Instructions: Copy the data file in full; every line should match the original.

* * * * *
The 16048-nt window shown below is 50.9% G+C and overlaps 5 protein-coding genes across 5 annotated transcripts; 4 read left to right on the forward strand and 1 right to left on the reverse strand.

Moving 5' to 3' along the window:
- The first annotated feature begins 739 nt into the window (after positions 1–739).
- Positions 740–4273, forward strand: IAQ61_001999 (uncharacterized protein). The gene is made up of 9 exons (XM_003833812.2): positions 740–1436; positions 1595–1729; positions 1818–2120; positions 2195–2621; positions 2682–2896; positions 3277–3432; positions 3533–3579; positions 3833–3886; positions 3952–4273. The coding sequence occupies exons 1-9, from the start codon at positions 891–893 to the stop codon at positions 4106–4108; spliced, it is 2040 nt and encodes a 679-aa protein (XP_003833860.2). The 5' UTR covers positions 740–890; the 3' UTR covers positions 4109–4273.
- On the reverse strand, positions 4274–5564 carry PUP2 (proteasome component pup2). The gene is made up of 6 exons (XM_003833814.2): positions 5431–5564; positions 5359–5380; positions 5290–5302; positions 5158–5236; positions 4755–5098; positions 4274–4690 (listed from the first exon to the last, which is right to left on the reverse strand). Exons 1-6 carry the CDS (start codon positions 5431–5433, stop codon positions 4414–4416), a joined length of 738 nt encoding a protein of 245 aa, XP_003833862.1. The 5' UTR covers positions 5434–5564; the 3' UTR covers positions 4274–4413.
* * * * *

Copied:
The 16048-nt window shown below is 50.9% G+C and overlaps 5 protein-coding genes across 5 annotated transcripts; 4 read left to right on the forward strand and 1 right to left on the reverse strand.

Moving 5' to 3' along the window:
- The first annotated feature begins 739 nt into the window (after positions 1–739).
- Positions 740–4273, forward strand: IAQ61_001999 (uncharacterized protein). The gene is made up of 9 exons (XM_003833812.2): positions 740–1436; positions 1595–1729; positions 1818–2120; positions 2195–2621; positions 2682–2896; positions 3277–3432; positions 3533–3579; positions 3833–3886; positions 3952–4273. The coding sequence occupies exons 1-9, from the start codon at positions 891–893 to the stop codon at positions 4106–4108; spliced, it is 2040 nt and encodes a 679-aa protein (XP_003833860.2). The 5' UTR covers positions 740–890; the 3' UTR covers positions 4109–4273.
- On the reverse strand, positions 4274–5564 carry PUP2 (proteasome component pup2). The gene is made up of 6 exons (XM_003833814.2): positions 5431–5564; positions 5359–5380; positions 5290–5302; positions 5158–5236; positions 4755–5098; positions 4274–4690 (listed from the first exon to the last, which is right to left on the reverse strand). Exons 1-6 carry the CDS (start codon positions 5431–5433, stop codon positions 4414–4416), a joined length of 738 nt encoding a protein of 245 aa, XP_003833862.1. The 5' UTR covers positions 5434–5564; the 3' UTR covers positions 4274–4413.